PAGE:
Jack Sherman dead: Red Hot Chili Peppers’ guitarist dies aged 64

Jack Sherman dead: Red Hot Chili Peppers' guitarist dies aged 64

Jack Sherman has died at the age of 64.

The talented guitarist, who found fame as part of Red Hot Chili Peppers, passed away of unknown causes.

In a tribute post confirming his sad death, the band hailed him as “unique”.

“We of the RHCP family would like to wish Jack Sherman smooth sailing into the worlds beyond, for he has passed,” they said in an Onstagram statement.

“Jack played on our debut album as well as our first tour of the USA. He was a unique dude and we thank him for all times good, bad and in between. Peace on the boogie platform.”

Jack Sherman has been hailed as ‘unique’ by RHCP

Jack is believed to have died on August 18, but the news wasn’t made public until Friday night.

The musician had joined the band in time for their debut album in 1983, replacing on/off guitarist Hillel Slovak.

Jack then co-wrote a large proportion of their second studio offering Freaky Styley in 1985 but was replaced in turn by Hillel by the time the album came out.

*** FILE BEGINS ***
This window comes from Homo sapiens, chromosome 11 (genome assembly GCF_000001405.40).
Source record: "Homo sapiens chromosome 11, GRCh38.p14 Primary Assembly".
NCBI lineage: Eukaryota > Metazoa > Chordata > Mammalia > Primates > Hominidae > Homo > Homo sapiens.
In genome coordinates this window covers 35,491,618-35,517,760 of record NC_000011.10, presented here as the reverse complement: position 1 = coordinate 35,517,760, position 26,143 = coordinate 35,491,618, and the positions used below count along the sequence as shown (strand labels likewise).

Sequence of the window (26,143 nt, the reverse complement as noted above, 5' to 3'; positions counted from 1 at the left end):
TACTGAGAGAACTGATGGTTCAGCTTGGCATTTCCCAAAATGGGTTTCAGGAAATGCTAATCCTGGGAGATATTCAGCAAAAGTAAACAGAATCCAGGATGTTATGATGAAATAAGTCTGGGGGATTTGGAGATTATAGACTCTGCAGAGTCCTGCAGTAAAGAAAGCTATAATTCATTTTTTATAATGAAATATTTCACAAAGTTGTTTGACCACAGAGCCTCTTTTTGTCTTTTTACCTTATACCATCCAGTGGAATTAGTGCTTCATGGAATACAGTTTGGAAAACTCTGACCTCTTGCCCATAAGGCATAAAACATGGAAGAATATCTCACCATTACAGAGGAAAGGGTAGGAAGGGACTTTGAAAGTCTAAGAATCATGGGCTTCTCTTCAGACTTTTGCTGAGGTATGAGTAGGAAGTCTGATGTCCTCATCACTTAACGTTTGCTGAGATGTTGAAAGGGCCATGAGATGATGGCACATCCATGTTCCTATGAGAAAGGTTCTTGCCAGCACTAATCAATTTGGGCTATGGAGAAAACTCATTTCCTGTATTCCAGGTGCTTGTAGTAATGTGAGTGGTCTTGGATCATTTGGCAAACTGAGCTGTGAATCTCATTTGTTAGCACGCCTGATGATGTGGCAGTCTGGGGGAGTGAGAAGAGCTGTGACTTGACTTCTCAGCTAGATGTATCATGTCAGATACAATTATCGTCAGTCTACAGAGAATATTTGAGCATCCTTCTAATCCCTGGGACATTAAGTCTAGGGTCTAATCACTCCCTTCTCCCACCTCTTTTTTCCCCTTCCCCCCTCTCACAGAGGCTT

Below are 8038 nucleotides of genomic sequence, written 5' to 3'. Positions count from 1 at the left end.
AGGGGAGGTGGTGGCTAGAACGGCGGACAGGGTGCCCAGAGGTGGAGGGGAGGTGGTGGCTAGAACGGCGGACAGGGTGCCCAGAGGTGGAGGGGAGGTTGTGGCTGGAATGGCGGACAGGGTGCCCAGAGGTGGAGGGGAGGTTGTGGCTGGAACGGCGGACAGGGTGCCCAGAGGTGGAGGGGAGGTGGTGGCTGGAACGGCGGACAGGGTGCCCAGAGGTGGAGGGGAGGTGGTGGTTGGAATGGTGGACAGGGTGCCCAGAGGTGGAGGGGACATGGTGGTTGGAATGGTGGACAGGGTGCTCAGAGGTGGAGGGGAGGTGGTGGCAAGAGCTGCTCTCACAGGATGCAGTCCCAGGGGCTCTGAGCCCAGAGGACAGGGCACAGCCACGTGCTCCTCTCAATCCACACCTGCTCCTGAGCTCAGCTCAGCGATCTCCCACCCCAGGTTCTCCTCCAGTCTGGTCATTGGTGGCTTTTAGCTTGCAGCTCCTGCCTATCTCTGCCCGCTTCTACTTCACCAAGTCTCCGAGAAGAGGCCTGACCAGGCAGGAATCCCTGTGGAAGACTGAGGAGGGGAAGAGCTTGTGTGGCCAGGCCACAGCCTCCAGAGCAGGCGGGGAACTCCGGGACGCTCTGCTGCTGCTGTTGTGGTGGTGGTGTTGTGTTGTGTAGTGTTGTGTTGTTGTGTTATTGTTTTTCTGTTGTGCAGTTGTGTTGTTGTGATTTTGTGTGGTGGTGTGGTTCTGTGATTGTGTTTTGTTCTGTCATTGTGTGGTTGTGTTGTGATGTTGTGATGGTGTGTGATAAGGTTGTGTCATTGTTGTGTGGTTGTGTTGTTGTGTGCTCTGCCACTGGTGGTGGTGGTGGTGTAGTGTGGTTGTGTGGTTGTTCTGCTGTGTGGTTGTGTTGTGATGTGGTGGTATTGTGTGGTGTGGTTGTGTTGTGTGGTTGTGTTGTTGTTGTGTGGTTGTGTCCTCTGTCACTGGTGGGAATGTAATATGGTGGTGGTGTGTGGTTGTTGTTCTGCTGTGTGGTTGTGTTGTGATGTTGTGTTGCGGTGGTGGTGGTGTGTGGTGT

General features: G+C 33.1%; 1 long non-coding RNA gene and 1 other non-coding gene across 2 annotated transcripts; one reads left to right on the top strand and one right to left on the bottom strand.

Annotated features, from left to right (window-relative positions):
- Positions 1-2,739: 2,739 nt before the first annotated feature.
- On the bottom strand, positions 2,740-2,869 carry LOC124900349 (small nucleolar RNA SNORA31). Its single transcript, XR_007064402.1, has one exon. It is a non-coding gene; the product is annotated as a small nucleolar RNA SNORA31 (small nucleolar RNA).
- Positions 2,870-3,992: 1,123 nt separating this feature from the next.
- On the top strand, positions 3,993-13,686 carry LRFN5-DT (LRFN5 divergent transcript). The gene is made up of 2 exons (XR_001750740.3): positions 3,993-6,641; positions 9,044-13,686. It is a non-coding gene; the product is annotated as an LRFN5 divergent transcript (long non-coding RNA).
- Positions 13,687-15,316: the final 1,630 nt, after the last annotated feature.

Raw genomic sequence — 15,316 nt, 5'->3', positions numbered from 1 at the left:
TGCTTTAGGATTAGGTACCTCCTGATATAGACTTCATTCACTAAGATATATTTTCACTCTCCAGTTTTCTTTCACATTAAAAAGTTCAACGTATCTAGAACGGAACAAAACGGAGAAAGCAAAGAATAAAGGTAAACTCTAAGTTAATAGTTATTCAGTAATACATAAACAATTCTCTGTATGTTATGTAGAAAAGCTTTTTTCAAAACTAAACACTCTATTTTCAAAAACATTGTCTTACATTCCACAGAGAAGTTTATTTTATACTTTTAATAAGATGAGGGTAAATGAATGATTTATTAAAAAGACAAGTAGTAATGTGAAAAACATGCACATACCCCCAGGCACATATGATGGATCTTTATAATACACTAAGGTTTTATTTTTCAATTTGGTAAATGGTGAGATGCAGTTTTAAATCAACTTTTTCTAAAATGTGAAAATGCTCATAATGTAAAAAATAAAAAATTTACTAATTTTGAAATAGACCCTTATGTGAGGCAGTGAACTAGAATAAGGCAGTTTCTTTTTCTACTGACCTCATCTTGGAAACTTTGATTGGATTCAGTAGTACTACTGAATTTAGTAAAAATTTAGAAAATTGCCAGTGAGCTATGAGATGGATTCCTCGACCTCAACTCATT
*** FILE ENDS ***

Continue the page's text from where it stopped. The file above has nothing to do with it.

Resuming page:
He still made further appearances on their later work, including Mother’s Milk and The Abbey Road EP.

Jack wasn’t included in the band’s induction to the Rock & Rall Hall Of Fame in 2012 – a decision that left him bitterly disappointed.

Jack pictured in 1998

“I’m being dishonoured, and it sucks,” he told Billboard that year.

“It’s really painful to see all this celebrating going on and be excluded. I’m not claiming that I’ve brought anything other to the band… but to have soldiered on under arduous conditions to try to make the thing work, and I think that’s what you do in a job, looking back. And that’s been dishonored.”

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Controversially, Dave Navarro was also left out of the honours.

As well as his work with Chili Peppers, Jack took the lead guitar role on Tonio K’s Notes From The Lost Civilization album and Bob Dylan’s Knocked Out Loaded.

He found himself in high demand after leaving RHCP and worked as a session player during the rest of the late 1980s and early 1990s.

Rest in peace, Jack.

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